In light of the FCC’s holiday approval of the $86 billion mega merger of AT&T and BellSouth, net neutrality may get early attention from the new Congress, now under Democrat control.
Reps. Rick Boucher (D-VA) and Bob Goodlatte (R-VA) are optimistic that a middle-ground solution can be found to protect net neutrality. The controversial issue has become a buzzword for proposed plans to charge preferred customers more money for faster, higher bandwidth service by those who own Internet lines.
"The driving fear [among content providers] is owners of the pipes would set up a situation where access is controlled by how much they pay," Goodlatte told the National Journal. "People would not get as good access to your business if you don’t pay more." Goodlatte said he hoped Congress could prevent the problem by changing antitrust regulations.
The controversial deal broke an FCC deadlock in late December when, as a condition of the merger, AT&T agreed to follow net neutrality principles for 30 months.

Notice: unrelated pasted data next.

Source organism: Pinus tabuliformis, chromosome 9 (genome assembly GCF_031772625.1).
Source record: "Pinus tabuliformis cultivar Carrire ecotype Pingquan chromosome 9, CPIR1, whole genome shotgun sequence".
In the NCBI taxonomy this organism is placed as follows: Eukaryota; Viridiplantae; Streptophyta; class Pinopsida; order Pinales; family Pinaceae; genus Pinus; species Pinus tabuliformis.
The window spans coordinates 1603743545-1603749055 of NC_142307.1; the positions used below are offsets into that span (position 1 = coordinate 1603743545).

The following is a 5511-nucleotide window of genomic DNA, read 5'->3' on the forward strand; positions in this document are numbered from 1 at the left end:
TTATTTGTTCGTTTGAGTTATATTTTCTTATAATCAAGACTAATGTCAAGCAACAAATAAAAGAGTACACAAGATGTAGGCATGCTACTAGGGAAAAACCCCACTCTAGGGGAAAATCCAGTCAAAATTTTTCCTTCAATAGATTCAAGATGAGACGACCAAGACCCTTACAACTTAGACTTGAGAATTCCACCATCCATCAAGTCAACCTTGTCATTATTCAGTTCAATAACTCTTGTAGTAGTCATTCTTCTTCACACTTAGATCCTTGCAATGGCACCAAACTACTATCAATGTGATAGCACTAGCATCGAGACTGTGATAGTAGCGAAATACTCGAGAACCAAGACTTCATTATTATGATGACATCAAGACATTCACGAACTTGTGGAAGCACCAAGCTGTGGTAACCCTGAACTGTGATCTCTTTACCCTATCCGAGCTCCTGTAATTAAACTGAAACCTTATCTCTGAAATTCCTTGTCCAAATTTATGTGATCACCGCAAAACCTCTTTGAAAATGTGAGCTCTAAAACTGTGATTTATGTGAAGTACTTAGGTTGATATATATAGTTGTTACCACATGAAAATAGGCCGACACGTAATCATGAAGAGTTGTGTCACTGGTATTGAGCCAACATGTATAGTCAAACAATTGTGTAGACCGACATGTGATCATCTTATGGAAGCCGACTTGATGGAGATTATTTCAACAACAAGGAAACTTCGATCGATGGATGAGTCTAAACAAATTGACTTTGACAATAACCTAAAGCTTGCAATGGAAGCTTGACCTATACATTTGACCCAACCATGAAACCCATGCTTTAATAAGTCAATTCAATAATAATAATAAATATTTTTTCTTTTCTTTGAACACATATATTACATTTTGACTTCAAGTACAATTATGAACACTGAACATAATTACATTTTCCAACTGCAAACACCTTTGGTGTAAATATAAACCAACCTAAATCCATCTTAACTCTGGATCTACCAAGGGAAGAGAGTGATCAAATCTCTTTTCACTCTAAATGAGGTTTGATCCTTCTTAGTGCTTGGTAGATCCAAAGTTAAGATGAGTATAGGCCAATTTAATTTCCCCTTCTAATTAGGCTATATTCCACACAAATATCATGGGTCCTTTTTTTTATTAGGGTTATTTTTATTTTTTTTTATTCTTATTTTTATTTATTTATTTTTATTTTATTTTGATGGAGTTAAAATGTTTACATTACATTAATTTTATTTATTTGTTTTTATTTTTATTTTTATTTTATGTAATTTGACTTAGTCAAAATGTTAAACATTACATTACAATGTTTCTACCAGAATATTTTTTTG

Specifically, the telco agreed "not to provide or to sell to Internet content, application or service providers, including those affiliated with AT&T/BellSouth, any service that privileges, degrades or prioritizes any packet transmitted over AT&T/BellSouth’s wired broadband Internet access service based on its source, ownership or destination."
Both Congressmen said legislative action would be needed to resolve the issue on a long-term basis. Democrat control of Congress makes it more likely to happen, Boucher said.
Broadband providers need to have this issue resolved, Boucher told the Journal, adding that nothing is going to pass unless the net neutrality issue is addressed.